The court that noosed him found that Ali helped to orchestrate the abductions of pro-independence activists to a three-story hotel in Chittagong commandeered from a Hindu family. Victims there were tortured and some murdered, although others survived to tell of Al-Badr guards announcing the defendant’s arrival with the words “Mr Quasem is here. Mr Commander is here,” seemingly establishing quite a high degree of responsibility for events under that roof.

After a bad result in the war, he fled to Saudi Arabia and embarked on the business career that would see him into the global oligarchy as a billionaire media mogul and (once back in Bangladesh) the chief financier of the chief Islamist party. When a score-settling Prime Minister Sheikh Hasina Wazed initiated a tribunal to try human rights crimes from the 1971 war, Mir Quasem Ali immediately started spreading millions around Washington D.C. lobby shops in an unsuccessful bid to use international pressure to shut down the proceedings.

He maintained his innocence to the last, even refusing to seek a presidential clemency since that would have entailed an admission of guilt. These trials, several of which have ended at the gallows, have been intensely controversial within Bangladesh, and without.

* Its present-day successor organization is Bangladesh Islami Chhatra Shibir … which was founded in 1977, by Mir Quasem Ali.

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Entry Filed under: 21st Century,Activists,Bangladesh,Businessmen,Capital Punishment,Crimes Against Humanity,Death Penalty,Execution,Hanged,History,Kidnapping,Murder,Notable Jurisprudence,Occupation and Colonialism,Ripped from the Headlines,Terrorists

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2009: Minurul Islam and two friends, for a dowry death

2 comments February 13th, 2012 Headsman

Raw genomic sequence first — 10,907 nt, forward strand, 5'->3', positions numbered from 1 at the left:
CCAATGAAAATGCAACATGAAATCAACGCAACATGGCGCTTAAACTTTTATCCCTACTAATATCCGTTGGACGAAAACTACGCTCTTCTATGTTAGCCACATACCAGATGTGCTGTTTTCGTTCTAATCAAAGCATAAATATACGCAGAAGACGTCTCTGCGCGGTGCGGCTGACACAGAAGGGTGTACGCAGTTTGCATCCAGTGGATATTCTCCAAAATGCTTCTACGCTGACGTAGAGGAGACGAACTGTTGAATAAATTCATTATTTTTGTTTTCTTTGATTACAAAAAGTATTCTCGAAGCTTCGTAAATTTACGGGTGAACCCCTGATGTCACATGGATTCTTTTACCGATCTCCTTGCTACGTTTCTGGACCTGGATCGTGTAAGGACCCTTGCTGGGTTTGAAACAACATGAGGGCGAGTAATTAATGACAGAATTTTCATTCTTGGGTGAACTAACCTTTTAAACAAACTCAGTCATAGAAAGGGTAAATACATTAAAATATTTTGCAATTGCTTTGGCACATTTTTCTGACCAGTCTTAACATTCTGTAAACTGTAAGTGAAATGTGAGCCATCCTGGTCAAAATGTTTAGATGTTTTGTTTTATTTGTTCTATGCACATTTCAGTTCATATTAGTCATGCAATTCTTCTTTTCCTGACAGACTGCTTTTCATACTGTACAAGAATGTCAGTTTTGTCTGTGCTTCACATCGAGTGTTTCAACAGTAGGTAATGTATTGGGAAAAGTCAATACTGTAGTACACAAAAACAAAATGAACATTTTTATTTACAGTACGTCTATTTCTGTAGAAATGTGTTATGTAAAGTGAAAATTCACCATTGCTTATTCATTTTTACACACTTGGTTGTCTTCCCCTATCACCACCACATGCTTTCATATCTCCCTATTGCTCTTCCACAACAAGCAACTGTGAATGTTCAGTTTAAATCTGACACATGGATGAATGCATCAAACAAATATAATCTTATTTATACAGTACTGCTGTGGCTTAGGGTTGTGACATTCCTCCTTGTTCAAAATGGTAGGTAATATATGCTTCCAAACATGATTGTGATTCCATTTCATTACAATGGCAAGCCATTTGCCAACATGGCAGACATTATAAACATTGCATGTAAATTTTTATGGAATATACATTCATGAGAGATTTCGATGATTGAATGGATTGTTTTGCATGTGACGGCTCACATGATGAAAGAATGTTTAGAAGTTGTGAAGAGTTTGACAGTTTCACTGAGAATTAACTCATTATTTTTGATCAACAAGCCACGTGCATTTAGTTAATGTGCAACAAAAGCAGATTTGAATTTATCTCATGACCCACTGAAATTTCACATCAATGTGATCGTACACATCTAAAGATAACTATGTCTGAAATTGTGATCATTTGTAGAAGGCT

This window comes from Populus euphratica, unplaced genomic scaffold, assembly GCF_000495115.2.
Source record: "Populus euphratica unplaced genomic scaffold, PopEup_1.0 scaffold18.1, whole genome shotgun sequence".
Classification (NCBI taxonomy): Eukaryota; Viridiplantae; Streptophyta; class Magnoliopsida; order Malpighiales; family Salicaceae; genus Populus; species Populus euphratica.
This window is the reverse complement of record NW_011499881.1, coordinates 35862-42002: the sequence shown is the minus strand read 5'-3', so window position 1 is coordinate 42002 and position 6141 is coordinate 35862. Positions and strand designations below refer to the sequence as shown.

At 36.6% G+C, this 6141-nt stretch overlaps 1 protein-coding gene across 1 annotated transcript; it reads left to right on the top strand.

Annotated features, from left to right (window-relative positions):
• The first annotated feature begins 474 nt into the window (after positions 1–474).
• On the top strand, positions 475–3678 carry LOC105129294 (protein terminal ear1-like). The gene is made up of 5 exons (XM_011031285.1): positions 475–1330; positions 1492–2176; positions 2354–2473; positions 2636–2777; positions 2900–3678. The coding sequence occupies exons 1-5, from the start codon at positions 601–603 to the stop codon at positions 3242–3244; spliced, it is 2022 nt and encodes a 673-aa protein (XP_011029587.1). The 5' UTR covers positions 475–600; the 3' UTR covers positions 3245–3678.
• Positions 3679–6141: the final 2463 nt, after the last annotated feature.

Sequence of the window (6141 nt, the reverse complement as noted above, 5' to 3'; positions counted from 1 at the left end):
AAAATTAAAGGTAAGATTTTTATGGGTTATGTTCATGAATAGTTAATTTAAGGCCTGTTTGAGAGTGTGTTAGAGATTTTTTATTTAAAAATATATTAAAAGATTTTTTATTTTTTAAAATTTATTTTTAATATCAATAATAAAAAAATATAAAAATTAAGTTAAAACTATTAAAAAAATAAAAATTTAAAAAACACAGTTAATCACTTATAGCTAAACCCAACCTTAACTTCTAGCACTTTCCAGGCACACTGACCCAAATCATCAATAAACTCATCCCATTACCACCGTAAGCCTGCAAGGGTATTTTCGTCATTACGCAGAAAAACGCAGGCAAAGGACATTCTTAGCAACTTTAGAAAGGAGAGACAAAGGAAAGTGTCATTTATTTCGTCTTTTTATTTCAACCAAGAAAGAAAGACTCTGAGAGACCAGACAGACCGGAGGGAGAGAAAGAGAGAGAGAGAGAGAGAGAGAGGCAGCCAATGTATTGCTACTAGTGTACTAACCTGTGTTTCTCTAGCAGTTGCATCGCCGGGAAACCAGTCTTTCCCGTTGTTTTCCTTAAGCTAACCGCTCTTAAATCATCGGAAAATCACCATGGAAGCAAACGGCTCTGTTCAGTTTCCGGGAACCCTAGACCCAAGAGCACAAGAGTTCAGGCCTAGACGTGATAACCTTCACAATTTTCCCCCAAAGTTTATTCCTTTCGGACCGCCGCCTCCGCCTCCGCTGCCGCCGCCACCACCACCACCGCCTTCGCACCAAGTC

On this date in 2009, a husband was hanged with two friends for murdering a wife who shorted him on his dowry.

The three were hanged at one minute past midnight in western Jessore jail after they failed to secure presidential pardons for the murder of Minu Ara, 18, the official, Kamrul Huda, said.

Minurul Islam and his two friends were sentenced to death in 2002 by the supreme court for killing Ara after her father failed to pay a promised dowry of 100,000 taka. [$1,450 US]

Their execution follows that of two men in southern Bangladesh in December over a similar dowry murder.

So-called “dowry deaths” — including not only outright murder but suicide driven by in-laws’ mistreatment — reportedly produces several thousand deaths per year in South Asia, including Pakistan and India.

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Entry Filed under: 21st Century,Bangladesh,Capital Punishment,Common Criminals,Crime,Death Penalty,Execution,Hanged,Murder,Pelf,Rape,Ripped from the Headlines,Sex

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2010: Five for the assassination of Sheikh Mujibur Rahman

Add comment January 28th, 2010 Headsman

Shortly after midnight this morning — local time at Dhaka Central Jail — five officers who in 1975 assassinated Bangladesh founding father Sheikh Mujibur Rahman (and most of his family) were hanged for the crime.

Justice so long delayed still tasted sweet to a celebratory crowd.

The 34 1/2 years were mostly passed with the killers safe under an Indemnity Act predictably granted by the coup government that profited from the murder. (Though that government wasn’t afraid to hang members of its base.)

That act was revoked after a generation’s military rule with the 1996 election of Mujib’s daughter Sheikh Hasina Wazed, who was lucky enough to be in West Germany when her family was slaughtered.

Even so, the case has had a tortuous path since through the Bangladeshi judiciary.